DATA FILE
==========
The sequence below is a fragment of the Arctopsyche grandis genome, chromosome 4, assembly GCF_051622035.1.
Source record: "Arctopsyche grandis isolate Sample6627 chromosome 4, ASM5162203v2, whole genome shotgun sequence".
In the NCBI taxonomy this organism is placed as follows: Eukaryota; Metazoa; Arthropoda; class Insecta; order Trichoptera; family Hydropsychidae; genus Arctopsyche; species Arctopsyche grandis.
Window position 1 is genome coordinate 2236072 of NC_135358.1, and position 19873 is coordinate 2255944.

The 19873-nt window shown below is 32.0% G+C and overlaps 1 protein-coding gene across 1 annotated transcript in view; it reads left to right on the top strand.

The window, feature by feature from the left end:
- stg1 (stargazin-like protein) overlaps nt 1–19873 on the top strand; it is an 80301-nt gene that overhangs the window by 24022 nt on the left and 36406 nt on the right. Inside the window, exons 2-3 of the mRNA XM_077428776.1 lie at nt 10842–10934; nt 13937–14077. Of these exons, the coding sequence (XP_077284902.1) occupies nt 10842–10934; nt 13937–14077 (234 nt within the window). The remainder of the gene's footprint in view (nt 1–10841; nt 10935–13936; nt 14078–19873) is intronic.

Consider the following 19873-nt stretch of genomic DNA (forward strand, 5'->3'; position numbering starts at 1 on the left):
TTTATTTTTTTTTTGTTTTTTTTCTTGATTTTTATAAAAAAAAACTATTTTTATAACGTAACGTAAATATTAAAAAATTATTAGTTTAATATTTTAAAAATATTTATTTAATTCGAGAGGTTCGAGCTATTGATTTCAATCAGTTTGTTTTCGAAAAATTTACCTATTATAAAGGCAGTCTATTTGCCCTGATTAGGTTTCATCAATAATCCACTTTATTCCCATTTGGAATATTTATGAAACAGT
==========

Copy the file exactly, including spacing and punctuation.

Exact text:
The sequence below is a fragment of the Arctopsyche grandis genome, chromosome 4, assembly GCF_051622035.1.
Source record: "Arctopsyche grandis isolate Sample6627 chromosome 4, ASM5162203v2, whole genome shotgun sequence".
In the NCBI taxonomy this organism is placed as follows: Eukaryota; Metazoa; Arthropoda; class Insecta; order Trichoptera; family Hydropsychidae; genus Arctopsyche; species Arctopsyche grandis.
Window position 1 is genome coordinate 2236072 of NC_135358.1, and position 19873 is coordinate 2255944.

The 19873-nt window shown below is 32.0% G+C and overlaps 1 protein-coding gene across 1 annotated transcript in view; it reads left to right on the top strand.

The window, feature by feature from the left end:
- stg1 (stargazin-like protein) overlaps nt 1–19873 on the top strand; it is an 80301-nt gene that overhangs the window by 24022 nt on the left and 36406 nt on the right. Inside the window, exons 2-3 of the mRNA XM_077428776.1 lie at nt 10842–10934; nt 13937–14077. Of these exons, the coding sequence (XP_077284902.1) occupies nt 10842–10934; nt 13937–14077 (234 nt within the window). The remainder of the gene's footprint in view (nt 1–10841; nt 10935–13936; nt 14078–19873) is intronic.

Consider the following 19873-nt stretch of genomic DNA (forward strand, 5'->3'; position numbering starts at 1 on the left):
TTTATTTTTTTTTTGTTTTTTTTCTTGATTTTTATAAAAAAAAACTATTTTTATAACGTAACGTAAATATTAAAAAATTATTAGTTTAATATTTTAAAAATATTTATTTAATTCGAGAGGTTCGAGCTATTGATTTCAATCAGTTTGTTTTCGAAAAATTTACCTATTATAAAGGCAGTCTATTTGCCCTGATTAGGTTTCATCAATAATCCACTTTATTCCCATTTGGAATATTTATGAAACAGT